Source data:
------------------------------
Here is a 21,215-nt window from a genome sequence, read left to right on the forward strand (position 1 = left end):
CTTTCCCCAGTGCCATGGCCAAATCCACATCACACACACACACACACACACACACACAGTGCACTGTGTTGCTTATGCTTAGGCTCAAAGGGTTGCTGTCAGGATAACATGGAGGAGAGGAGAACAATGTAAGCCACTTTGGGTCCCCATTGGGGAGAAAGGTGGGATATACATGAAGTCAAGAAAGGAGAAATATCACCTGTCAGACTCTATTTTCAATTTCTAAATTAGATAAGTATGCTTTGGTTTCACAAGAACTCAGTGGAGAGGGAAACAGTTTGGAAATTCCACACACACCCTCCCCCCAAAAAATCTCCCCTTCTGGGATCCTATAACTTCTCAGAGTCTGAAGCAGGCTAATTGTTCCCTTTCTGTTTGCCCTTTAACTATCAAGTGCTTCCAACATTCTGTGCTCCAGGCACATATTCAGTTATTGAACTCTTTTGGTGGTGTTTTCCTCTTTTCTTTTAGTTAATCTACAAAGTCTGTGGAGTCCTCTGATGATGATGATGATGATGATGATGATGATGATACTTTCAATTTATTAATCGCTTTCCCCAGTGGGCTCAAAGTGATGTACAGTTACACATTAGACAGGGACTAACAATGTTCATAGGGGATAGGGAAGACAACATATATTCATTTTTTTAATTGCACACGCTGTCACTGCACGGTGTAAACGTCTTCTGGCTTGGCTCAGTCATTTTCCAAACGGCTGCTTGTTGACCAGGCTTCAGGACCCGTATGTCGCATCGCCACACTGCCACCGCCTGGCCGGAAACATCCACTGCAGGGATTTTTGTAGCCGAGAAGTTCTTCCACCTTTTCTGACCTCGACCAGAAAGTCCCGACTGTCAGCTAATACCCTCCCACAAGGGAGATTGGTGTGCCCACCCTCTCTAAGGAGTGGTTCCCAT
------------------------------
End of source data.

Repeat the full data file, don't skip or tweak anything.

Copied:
Here is a 21,215-nt window from a genome sequence, read left to right on the forward strand (position 1 = left end):
CTTTCCCCAGTGCCATGGCCAAATCCACATCACACACACACACACACACACACACACAGTGCACTGTGTTGCTTATGCTTAGGCTCAAAGGGTTGCTGTCAGGATAACATGGAGGAGAGGAGAACAATGTAAGCCACTTTGGGTCCCCATTGGGGAGAAAGGTGGGATATACATGAAGTCAAGAAAGGAGAAATATCACCTGTCAGACTCTATTTTCAATTTCTAAATTAGATAAGTATGCTTTGGTTTCACAAGAACTCAGTGGAGAGGGAAACAGTTTGGAAATTCCACACACACCCTCCCCCCAAAAAATCTCCCCTTCTGGGATCCTATAACTTCTCAGAGTCTGAAGCAGGCTAATTGTTCCCTTTCTGTTTGCCCTTTAACTATCAAGTGCTTCCAACATTCTGTGCTCCAGGCACATATTCAGTTATTGAACTCTTTTGGTGGTGTTTTCCTCTTTTCTTTTAGTTAATCTACAAAGTCTGTGGAGTCCTCTGATGATGATGATGATGATGATGATGATGATGATACTTTCAATTTATTAATCGCTTTCCCCAGTGGGCTCAAAGTGATGTACAGTTACACATTAGACAGGGACTAACAATGTTCATAGGGGATAGGGAAGACAACATATATTCATTTTTTTAATTGCACACGCTGTCACTGCACGGTGTAAACGTCTTCTGGCTTGGCTCAGTCATTTTCCAAACGGCTGCTTGTTGACCAGGCTTCAGGACCCGTATGTCGCATCGCCACACTGCCACCGCCTGGCCGGAAACATCCACTGCAGGGATTTTTGTAGCCGAGAAGTTCTTCCACCTTTTCTGACCTCGACCAGAAAGTCCCGACTGTCAGCTAATACCCTCCCACAAGGGAGATTGGTGTGCCCACCCTCTCTAAGGAGTGGTTCCCAT